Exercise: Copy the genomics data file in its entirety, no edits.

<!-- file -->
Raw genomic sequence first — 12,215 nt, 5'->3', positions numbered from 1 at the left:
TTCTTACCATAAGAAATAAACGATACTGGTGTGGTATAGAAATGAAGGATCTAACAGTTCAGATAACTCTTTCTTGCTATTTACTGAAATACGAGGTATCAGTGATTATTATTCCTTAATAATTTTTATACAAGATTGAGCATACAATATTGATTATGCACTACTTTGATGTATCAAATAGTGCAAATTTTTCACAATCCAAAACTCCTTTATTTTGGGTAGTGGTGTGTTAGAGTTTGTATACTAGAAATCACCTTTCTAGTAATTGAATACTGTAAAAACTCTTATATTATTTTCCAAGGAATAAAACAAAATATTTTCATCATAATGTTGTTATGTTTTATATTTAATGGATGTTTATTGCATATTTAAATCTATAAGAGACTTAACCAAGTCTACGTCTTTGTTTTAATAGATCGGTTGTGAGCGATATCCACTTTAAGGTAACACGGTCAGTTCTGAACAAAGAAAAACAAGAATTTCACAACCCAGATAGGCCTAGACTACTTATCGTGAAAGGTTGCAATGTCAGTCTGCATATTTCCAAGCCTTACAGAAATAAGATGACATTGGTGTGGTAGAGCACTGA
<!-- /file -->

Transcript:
Raw genomic sequence first — 12,215 nt, 5'->3', positions numbered from 1 at the left:
TTCTTACCATAAGAAATAAACGATACTGGTGTGGTATAGAAATGAAGGATCTAACAGTTCAGATAACTCTTTCTTGCTATTTACTGAAATACGAGGTATCAGTGATTATTATTCCTTAATAATTTTTATACAAGATTGAGCATACAATATTGATTATGCACTACTTTGATGTATCAAATAGTGCAAATTTTTCACAATCCAAAACTCCTTTATTTTGGGTAGTGGTGTGTTAGAGTTTGTATACTAGAAATCACCTTTCTAGTAATTGAATACTGTAAAAACTCTTATATTATTTTCCAAGGAATAAAACAAAATATTTTCATCATAATGTTGTTATGTTTTATATTTAATGGATGTTTATTGCATATTTAAATCTATAAGAGACTTAACCAAGTCTACGTCTTTGTTTTAATAGATCGGTTGTGAGCGATATCCACTTTAAGGTAACACGGTCAGTTCTGAACAAAGAAAAACAAGAATTTCACAACCCAGATAGGCCTAGACTACTTATCGTGAAAGGTTGCAATGTCAGTCTGCATATTTCCAAGCCTTACAGAAATAAGATGACATTGGTGTGGTAGAGCACTGA